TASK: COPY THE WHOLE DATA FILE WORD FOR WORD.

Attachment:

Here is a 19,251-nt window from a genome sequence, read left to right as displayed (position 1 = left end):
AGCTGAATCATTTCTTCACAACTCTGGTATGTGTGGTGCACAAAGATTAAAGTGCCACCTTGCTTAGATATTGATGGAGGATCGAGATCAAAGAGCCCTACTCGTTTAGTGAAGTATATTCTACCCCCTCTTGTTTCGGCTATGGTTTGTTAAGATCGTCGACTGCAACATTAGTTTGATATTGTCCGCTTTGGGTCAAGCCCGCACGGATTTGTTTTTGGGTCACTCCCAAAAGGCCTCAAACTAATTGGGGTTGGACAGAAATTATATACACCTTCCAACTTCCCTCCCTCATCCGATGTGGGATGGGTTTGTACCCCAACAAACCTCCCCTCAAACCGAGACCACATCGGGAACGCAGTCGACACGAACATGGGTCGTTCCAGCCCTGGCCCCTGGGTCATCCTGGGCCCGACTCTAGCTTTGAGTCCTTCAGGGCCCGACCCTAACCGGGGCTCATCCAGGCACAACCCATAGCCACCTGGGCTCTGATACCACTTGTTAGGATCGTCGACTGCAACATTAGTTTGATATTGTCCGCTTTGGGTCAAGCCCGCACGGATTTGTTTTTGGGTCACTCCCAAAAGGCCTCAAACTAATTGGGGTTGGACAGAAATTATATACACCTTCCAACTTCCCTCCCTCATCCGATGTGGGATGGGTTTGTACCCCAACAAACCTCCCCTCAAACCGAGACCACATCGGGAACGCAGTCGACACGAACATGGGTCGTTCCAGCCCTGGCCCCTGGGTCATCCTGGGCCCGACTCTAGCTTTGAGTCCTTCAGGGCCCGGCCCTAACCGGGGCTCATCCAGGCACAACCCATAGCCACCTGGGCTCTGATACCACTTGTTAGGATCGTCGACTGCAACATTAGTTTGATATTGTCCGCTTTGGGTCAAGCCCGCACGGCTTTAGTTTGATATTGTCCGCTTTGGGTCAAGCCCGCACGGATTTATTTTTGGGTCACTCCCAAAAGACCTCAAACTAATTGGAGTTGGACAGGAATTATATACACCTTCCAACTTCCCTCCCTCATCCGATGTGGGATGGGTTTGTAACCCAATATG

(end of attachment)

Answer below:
Here is a 19,251-nt window from a genome sequence, read left to right as displayed (position 1 = left end):
AGCTGAATCATTTCTTCACAACTCTGGTATGTGTGGTGCACAAAGATTAAAGTGCCACCTTGCTTAGATATTGATGGAGGATCGAGATCAAAGAGCCCTACTCGTTTAGTGAAGTATATTCTACCCCCTCTTGTTTCGGCTATGGTTTGTTAAGATCGTCGACTGCAACATTAGTTTGATATTGTCCGCTTTGGGTCAAGCCCGCACGGATTTGTTTTTGGGTCACTCCCAAAAGGCCTCAAACTAATTGGGGTTGGACAGAAATTATATACACCTTCCAACTTCCCTCCCTCATCCGATGTGGGATGGGTTTGTACCCCAACAAACCTCCCCTCAAACCGAGACCACATCGGGAACGCAGTCGACACGAACATGGGTCGTTCCAGCCCTGGCCCCTGGGTCATCCTGGGCCCGACTCTAGCTTTGAGTCCTTCAGGGCCCGACCCTAACCGGGGCTCATCCAGGCACAACCCATAGCCACCTGGGCTCTGATACCACTTGTTAGGATCGTCGACTGCAACATTAGTTTGATATTGTCCGCTTTGGGTCAAGCCCGCACGGATTTGTTTTTGGGTCACTCCCAAAAGGCCTCAAACTAATTGGGGTTGGACAGAAATTATATACACCTTCCAACTTCCCTCCCTCATCCGATGTGGGATGGGTTTGTACCCCAACAAACCTCCCCTCAAACCGAGACCACATCGGGAACGCAGTCGACACGAACATGGGTCGTTCCAGCCCTGGCCCCTGGGTCATCCTGGGCCCGACTCTAGCTTTGAGTCCTTCAGGGCCCGGCCCTAACCGGGGCTCATCCAGGCACAACCCATAGCCACCTGGGCTCTGATACCACTTGTTAGGATCGTCGACTGCAACATTAGTTTGATATTGTCCGCTTTGGGTCAAGCCCGCACGGCTTTAGTTTGATATTGTCCGCTTTGGGTCAAGCCCGCACGGATTTATTTTTGGGTCACTCCCAAAAGACCTCAAACTAATTGGAGTTGGACAGGAATTATATACACCTTCCAACTTCCCTCCCTCATCCGATGTGGGATGGGTTTGTAACCCAATATG